Midway between Lake at Falls and Echo Lake, the main trail doglegged south (45.12685 / -109.73491) over a wooden footbridge. I continued west, following the course of Granite Creek for about a mile to Echo Lake. By the time I arrived it was closing in on 3pm. With storm clouds headed in my direction and a potentially tough climb ahead, I decided to treat myself to an early finish.
It turned out to be an excellent decision. After setting up camp (45.13003 / -109.74599), I enjoyed a quick dip in the lake, followed by a Sumo-size meal of beans, cheese and corn chips. As a bonus, my early stopping time afforded me the chance to finish almost half of Endurance: Shackleton’s Incredible Voyage. It was a book that I had first read as a teenager back in Australia some thirty years ago. Snug under my sleeping quilt, warm food in my belly, immersed in an incredible story of survival; I listened to the sound of steady rain on my tarp. I recall that my final thoughts before falling asleep were of gratitude.
The day began with a steepish cross country climb NW from Echo Lake. After topping out, I collected some water from a crystal clear stream (45.1415 / -109.75458) and began what was probably the most scenic stretch of the trip. A multi-hour traverse of a boulder filled valley, lined with impressive granite peaks on either side. Bathed in sunshine, the hiking was challenging at times, but the vistas were amazing and as with the previous two days, I seemingly had the whole place to myself.
I eventually made it to the Lowary Lake, situated in the shadows of Granite Peak (Montana’s highest mountain). Is it just me, or do the views you’ve had to work for always seem to resonate that little bit more? If the scenery is pretty, that’s just icing on the cake. That being said, who doesn’t like icing on their cake at the end of a long, tough stretch of hiking?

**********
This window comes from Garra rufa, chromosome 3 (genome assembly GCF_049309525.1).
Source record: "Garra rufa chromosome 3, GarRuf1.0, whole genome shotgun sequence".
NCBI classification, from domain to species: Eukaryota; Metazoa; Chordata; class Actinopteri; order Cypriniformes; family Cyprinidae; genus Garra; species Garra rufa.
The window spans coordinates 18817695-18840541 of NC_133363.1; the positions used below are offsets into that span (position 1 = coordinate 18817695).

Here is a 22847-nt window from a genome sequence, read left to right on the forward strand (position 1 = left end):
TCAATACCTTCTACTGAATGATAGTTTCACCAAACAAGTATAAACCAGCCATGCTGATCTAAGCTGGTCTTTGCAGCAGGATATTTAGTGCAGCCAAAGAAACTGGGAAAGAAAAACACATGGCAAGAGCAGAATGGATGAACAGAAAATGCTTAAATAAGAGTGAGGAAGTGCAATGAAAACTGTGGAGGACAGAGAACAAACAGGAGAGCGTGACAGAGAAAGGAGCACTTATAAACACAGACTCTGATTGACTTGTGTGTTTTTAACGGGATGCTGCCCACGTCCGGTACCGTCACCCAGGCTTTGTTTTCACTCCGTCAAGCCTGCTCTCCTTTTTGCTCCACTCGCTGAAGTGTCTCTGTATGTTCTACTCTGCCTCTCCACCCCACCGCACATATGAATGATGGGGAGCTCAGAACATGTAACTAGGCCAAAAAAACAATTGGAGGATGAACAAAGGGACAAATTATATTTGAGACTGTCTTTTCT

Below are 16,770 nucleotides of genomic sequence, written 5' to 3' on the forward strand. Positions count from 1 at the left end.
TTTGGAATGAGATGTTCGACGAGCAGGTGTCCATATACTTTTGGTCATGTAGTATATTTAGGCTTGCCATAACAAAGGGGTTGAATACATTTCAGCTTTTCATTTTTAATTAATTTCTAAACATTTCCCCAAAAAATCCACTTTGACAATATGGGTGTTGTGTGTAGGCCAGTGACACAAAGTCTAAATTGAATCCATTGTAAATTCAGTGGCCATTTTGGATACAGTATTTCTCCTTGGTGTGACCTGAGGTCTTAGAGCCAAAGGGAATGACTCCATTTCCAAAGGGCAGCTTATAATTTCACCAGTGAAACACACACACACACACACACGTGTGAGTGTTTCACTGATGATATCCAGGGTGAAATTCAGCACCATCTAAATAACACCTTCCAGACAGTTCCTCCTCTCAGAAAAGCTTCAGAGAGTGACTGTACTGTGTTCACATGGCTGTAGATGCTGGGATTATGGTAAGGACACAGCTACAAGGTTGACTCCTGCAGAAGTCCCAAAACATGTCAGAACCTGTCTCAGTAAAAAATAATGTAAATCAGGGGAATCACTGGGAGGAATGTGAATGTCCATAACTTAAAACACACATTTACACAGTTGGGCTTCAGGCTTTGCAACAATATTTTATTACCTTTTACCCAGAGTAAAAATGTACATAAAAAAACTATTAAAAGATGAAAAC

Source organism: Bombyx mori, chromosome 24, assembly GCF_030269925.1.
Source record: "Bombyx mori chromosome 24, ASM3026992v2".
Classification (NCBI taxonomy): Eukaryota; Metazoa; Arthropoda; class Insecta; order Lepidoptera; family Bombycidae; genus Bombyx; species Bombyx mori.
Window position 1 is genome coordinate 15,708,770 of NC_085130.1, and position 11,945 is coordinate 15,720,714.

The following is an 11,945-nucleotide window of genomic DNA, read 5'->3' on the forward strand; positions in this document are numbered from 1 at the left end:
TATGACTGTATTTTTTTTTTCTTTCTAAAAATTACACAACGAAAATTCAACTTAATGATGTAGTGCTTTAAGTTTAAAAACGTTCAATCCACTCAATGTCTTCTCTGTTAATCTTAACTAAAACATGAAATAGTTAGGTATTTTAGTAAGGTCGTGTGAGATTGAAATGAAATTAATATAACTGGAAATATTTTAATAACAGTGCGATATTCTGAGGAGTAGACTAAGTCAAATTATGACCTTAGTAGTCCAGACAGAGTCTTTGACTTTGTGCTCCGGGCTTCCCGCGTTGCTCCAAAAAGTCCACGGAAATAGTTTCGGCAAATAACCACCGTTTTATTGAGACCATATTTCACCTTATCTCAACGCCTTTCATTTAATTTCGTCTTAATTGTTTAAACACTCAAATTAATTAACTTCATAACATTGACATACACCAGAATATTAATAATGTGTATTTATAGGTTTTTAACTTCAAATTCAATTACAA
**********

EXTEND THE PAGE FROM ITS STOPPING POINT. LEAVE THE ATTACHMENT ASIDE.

Continuing onwards through more rocky and snowy terrain, I eventually reached the base of Granite Peak. I had hoped to do a side trip to the summit, however, with yet another afternoon storm heading in my direction, it was an easy decision to continue south towards Sky Top and Cairn lakes.
I ended the day camped on the northern side of Rough Lake at a little over 10,000 ft (45.12191 / -109.81836). The last hour of hiking was done in steady rain, however, this was just an appetizer for what was to come. Literally moments after I had finished pitching my tarp, the wind picked up and it started to bucket down. Over the next few hours it continued to pour, but warm and dry under my shelter, all I could think of was what a fantastic day of hiking it had been. In my mind, I was already planning a return visit to the Beartooths.
The following day I awoke to clear skies. Even after all these years, I still get a kick out of opening my eyes the morning after a huge storm, to find that all my gear is still dry and my tarp held up well. Little confirmations from Mother Nature that you’re doing OK.
From my campsite above Rough Lake, I made my way west to Upper Aero Lake. From there I continued SW to Lower Aero lake, skirting around it’s southern tip, where I stopped for some granola with a view.
From this point I continued west to the Broadwater River. The last part of this stretch was down a steep rocky gully. An easy ford later and I was back on a well defined pathway (45.09873 / -109.88519). I then headed south on clear and easy to follow trails, eventually reaching the finish at Colter Pass by mid-afternoon. It took a further three hours before I finally got a ride back to Red Lodge.
As luck would have it, it was buffet night at the Red Lodge Pizza Co restaurant. Suffice to say I did some damage. After eating my and four other peoples’ fill, I picked up a couple of pints of ice cream to go and waddled off to a nearby hotel. The following morning, I would begin hitching down to Riverton, Wyoming; the jumping off point for the final leg of my US journey.